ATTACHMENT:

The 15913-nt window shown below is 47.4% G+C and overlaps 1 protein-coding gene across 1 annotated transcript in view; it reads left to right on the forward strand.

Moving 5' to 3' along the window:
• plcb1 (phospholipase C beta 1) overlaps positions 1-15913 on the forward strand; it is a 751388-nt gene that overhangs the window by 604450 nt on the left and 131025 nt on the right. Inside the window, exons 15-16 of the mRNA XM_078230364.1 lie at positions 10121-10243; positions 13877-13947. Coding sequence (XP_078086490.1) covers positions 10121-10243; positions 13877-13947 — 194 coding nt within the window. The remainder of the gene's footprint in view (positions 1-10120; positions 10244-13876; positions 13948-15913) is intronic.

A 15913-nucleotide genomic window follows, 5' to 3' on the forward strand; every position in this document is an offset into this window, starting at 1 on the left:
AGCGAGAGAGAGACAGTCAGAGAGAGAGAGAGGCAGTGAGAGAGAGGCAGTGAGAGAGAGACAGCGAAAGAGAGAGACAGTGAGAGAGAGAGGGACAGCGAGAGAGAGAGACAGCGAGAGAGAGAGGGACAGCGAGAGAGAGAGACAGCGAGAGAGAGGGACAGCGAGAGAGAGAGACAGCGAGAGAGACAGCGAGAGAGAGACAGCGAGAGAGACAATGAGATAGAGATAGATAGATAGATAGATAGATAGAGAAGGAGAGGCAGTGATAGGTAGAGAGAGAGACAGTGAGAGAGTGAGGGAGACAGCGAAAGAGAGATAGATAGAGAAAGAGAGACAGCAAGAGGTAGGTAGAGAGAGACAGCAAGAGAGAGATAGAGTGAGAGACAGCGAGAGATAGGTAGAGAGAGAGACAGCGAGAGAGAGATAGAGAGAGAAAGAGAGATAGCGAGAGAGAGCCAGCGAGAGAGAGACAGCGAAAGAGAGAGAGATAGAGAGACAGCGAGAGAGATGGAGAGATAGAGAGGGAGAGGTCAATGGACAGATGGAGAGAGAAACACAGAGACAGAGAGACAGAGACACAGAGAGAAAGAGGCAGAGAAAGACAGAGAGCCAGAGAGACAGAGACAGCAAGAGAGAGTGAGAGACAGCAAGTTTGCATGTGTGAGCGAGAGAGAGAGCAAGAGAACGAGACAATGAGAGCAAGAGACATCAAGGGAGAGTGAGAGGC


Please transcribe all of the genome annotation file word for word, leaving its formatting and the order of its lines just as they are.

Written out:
The 15913-nt window shown below is 47.4% G+C and overlaps 1 protein-coding gene across 1 annotated transcript in view; it reads left to right on the forward strand.

Moving 5' to 3' along the window:
• plcb1 (phospholipase C beta 1) overlaps positions 1-15913 on the forward strand; it is a 751388-nt gene that overhangs the window by 604450 nt on the left and 131025 nt on the right. Inside the window, exons 15-16 of the mRNA XM_078230364.1 lie at positions 10121-10243; positions 13877-13947. Coding sequence (XP_078086490.1) covers positions 10121-10243; positions 13877-13947 — 194 coding nt within the window. The remainder of the gene's footprint in view (positions 1-10120; positions 10244-13876; positions 13948-15913) is intronic.

A 15913-nucleotide genomic window follows, 5' to 3' on the forward strand; every position in this document is an offset into this window, starting at 1 on the left:
AGCGAGAGAGAGACAGTCAGAGAGAGAGAGAGGCAGTGAGAGAGAGGCAGTGAGAGAGAGACAGCGAAAGAGAGAGACAGTGAGAGAGAGAGGGACAGCGAGAGAGAGAGACAGCGAGAGAGAGAGGGACAGCGAGAGAGAGAGACAGCGAGAGAGAGGGACAGCGAGAGAGAGAGACAGCGAGAGAGACAGCGAGAGAGAGACAGCGAGAGAGACAATGAGATAGAGATAGATAGATAGATAGATAGATAGAGAAGGAGAGGCAGTGATAGGTAGAGAGAGAGACAGTGAGAGAGTGAGGGAGACAGCGAAAGAGAGATAGATAGAGAAAGAGAGACAGCAAGAGGTAGGTAGAGAGAGACAGCAAGAGAGAGATAGAGTGAGAGACAGCGAGAGATAGGTAGAGAGAGAGACAGCGAGAGAGAGATAGAGAGAGAAAGAGAGATAGCGAGAGAGAGCCAGCGAGAGAGAGACAGCGAAAGAGAGAGAGATAGAGAGACAGCGAGAGAGATGGAGAGATAGAGAGGGAGAGGTCAATGGACAGATGGAGAGAGAAACACAGAGACAGAGAGACAGAGACACAGAGAGAAAGAGGCAGAGAAAGACAGAGAGCCAGAGAGACAGAGACAGCAAGAGAGAGTGAGAGACAGCAAGTTTGCATGTGTGAGCGAGAGAGAGAGCAAGAGAACGAGACAATGAGAGCAAGAGACATCAAGGGAGAGTGAGAGGC